Wednesday, February 25, 2015

The American Signal Crayfish – a parable for our times

White Claw Crayfish
In the UK we have a neat little crayfish called the White Claw Crayfish (though its claw doesn't look very white in this picture). It’s smaller than its American cousin, the Signal Crayfish, and was widely dispersed around the UK as recently as 2002. But things have changed.

On a recent episode of the BBCs Winterwatch, Chris Packham visited a stream in Devon that is now not only devoid of our native crayfish, but is devoid of anything other than the Signal. In the example we saw in Devon, they have eaten everything out of one stream so that the only recourse left to them is cannibalism.

So what happened?

The American Signal crayfish was brought over to the UK for the restaurant trade – some were let loose (perhaps to build up a local stock for consumption) and being the adaptable creature that it is, it didn’t take long for this small crustacean to take over new territories, including most of the UK and a lot of Europe (read this paper for more technical descriptions of how the crayfish spread and are welcome, and unwelcome, across Europe).

Signal Crayfish
The fact that the crayfish adapted well to our environment is no surprise, we already had our own crayfish, so the habitat was ideal. What wasn’t known when crayfish were introduced in Europe is that they carried a ‘crayfish plague’. Not only are their voracious appetites causing our indigenous crayfish to decline, they are also infecting them with a deadly disease.

We can eat crayfish, in fact eating the Signal is positively encouraged on some websites. But you need a licence, because our White Claw is now an endangered species.  The estimate is that it has declined by around 95% since the 1970s. That may seem like a long period, but follow the projections through and our native crayfish is likely to be extinct in a few decades, if not sooner.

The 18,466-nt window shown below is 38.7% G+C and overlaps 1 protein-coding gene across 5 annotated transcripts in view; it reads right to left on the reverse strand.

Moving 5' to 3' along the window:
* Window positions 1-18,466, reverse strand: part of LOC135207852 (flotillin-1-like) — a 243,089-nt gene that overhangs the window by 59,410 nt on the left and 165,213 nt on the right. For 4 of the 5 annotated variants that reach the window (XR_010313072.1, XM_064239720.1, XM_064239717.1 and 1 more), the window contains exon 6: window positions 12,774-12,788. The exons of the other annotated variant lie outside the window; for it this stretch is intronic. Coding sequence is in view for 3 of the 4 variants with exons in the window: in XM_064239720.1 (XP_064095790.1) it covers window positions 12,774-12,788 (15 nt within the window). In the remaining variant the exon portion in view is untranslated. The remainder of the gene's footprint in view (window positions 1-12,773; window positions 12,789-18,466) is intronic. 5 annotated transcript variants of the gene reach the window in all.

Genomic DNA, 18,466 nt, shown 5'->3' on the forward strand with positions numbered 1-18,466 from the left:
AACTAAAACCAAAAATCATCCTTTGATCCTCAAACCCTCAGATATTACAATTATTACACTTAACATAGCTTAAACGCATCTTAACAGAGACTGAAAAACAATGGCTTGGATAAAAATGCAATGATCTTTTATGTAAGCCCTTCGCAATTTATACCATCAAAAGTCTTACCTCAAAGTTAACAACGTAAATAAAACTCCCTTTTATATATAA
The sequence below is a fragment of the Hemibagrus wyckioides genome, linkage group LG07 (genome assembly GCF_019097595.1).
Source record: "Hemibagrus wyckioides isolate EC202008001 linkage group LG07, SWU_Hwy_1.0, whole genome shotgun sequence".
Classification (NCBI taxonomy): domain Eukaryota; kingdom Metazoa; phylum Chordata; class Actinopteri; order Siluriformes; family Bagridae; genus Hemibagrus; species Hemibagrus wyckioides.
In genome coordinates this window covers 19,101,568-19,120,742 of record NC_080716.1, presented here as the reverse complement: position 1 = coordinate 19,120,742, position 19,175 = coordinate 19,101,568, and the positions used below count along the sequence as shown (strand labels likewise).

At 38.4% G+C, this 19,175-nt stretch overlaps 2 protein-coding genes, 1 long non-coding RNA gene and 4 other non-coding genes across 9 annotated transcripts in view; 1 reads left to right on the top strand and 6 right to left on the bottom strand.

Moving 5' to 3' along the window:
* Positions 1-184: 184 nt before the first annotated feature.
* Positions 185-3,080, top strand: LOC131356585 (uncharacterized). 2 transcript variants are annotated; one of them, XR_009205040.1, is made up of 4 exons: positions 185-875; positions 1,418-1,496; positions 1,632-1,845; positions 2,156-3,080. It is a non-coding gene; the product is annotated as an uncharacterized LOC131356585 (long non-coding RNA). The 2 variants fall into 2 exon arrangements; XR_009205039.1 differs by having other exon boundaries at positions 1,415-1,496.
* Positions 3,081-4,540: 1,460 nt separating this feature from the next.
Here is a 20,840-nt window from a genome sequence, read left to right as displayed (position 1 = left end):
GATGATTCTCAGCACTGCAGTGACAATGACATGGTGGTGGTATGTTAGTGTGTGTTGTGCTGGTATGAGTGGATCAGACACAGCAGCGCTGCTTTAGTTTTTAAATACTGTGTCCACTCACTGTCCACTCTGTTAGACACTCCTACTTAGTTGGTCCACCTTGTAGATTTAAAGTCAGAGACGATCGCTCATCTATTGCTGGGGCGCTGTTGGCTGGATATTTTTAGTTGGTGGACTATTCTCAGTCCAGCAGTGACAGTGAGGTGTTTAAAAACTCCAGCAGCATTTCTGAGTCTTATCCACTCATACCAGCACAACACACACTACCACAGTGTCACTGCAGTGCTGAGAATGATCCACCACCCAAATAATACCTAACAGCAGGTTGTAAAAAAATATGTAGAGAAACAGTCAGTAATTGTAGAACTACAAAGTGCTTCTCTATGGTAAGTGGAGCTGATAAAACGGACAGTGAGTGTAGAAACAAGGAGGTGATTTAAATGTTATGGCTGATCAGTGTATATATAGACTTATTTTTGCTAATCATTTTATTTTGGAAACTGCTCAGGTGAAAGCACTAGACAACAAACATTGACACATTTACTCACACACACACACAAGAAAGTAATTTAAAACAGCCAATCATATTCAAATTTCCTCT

So we have the introduced species who were quite happy and thriving in their own environment (the USA).  They have arrived in new lovely habitats with virtually no predators and an abundant food source. And they are devastating the habitat with no thought to their future (of course, they are base animals, they cannot think ahead), and destroying the other living creatures around them. Where there are limited resources, their long term future is rather dubious.

I work in conservation – in an organisation who specialise in wildlife trade monitoring. I see rhinos poached to the brink of extinction, I see wild plants being harvested so that seeking natural medicines in a forest that may have taken a villager a day, now takes a week. I have seen forests destroyed (by legal and illegal logging) and palm oil planted, displacing orang-utans and other native forest dwellers. I see a growing human population: if everyone consumed food at the rate (and volume of meat) that we do in the West, it would take several planet earths to feed us all.  The species that turns from symbiotic to parasitic has a limited future, unless we can change. Unlike the crayfish, we can see into the future – and at the moment, I’m not so sure that we won’t suffer the same fate as the cannibalistic Devon invaders.

Photo credits:
Signal Crayfish: Open University
White Claw Crayfish: BBC Wales

Further reading:
From this blog:
From the web:


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